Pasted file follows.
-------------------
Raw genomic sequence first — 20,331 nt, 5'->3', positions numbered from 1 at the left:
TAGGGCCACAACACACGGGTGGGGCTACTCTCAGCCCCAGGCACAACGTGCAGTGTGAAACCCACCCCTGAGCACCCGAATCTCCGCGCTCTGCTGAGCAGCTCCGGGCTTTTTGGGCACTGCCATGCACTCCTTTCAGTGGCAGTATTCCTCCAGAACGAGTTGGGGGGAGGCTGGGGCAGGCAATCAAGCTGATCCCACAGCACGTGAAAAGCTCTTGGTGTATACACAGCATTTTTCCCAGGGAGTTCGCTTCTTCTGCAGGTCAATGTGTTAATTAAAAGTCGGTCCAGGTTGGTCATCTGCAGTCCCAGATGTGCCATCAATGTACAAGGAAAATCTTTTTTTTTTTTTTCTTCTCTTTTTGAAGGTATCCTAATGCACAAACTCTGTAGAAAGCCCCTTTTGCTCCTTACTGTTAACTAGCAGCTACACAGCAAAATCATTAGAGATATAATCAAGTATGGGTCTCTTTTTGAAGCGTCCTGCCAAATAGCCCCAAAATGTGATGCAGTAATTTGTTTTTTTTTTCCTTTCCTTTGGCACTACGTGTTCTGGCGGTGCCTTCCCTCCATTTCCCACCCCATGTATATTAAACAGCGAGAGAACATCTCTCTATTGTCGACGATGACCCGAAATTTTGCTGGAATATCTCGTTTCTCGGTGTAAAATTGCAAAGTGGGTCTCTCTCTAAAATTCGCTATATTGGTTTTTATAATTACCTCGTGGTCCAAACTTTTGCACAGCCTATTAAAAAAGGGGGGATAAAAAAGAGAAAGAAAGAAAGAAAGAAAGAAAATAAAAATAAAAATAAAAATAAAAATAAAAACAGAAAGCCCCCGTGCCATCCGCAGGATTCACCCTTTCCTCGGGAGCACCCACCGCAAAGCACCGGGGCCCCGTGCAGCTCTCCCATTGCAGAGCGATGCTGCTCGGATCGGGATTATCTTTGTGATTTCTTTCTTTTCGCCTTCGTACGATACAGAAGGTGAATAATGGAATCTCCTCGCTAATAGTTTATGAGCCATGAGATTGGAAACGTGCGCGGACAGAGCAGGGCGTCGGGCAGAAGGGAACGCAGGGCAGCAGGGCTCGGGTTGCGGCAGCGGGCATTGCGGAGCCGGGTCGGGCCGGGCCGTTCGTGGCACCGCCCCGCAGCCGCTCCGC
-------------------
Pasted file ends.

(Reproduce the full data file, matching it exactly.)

Raw genomic sequence first — 20,331 nt, 5'->3', positions numbered from 1 at the left:
TAGGGCCACAACACACGGGTGGGGCTACTCTCAGCCCCAGGCACAACGTGCAGTGTGAAACCCACCCCTGAGCACCCGAATCTCCGCGCTCTGCTGAGCAGCTCCGGGCTTTTTGGGCACTGCCATGCACTCCTTTCAGTGGCAGTATTCCTCCAGAACGAGTTGGGGGGAGGCTGGGGCAGGCAATCAAGCTGATCCCACAGCACGTGAAAAGCTCTTGGTGTATACACAGCATTTTTCCCAGGGAGTTCGCTTCTTCTGCAGGTCAATGTGTTAATTAAAAGTCGGTCCAGGTTGGTCATCTGCAGTCCCAGATGTGCCATCAATGTACAAGGAAAATCTTTTTTTTTTTTTTCTTCTCTTTTTGAAGGTATCCTAATGCACAAACTCTGTAGAAAGCCCCTTTTGCTCCTTACTGTTAACTAGCAGCTACACAGCAAAATCATTAGAGATATAATCAAGTATGGGTCTCTTTTTGAAGCGTCCTGCCAAATAGCCCCAAAATGTGATGCAGTAATTTGTTTTTTTTTTCCTTTCCTTTGGCACTACGTGTTCTGGCGGTGCCTTCCCTCCATTTCCCACCCCATGTATATTAAACAGCGAGAGAACATCTCTCTATTGTCGACGATGACCCGAAATTTTGCTGGAATATCTCGTTTCTCGGTGTAAAATTGCAAAGTGGGTCTCTCTCTAAAATTCGCTATATTGGTTTTTATAATTACCTCGTGGTCCAAACTTTTGCACAGCCTATTAAAAAAGGGGGGATAAAAAAGAGAAAGAAAGAAAGAAAGAAAGAAAATAAAAATAAAAATAAAAATAAAAATAAAAACAGAAAGCCCCCGTGCCATCCGCAGGATTCACCCTTTCCTCGGGAGCACCCACCGCAAAGCACCGGGGCCCCGTGCAGCTCTCCCATTGCAGAGCGATGCTGCTCGGATCGGGATTATCTTTGTGATTTCTTTCTTTTCGCCTTCGTACGATACAGAAGGTGAATAATGGAATCTCCTCGCTAATAGTTTATGAGCCATGAGATTGGAAACGTGCGCGGACAGAGCAGGGCGTCGGGCAGAAGGGAACGCAGGGCAGCAGGGCTCGGGTTGCGGCAGCGGGCATTGCGGAGCCGGGTCGGGCCGGGCCGTTCGTGGCACCGCCCCGCAGCCGCTCCGC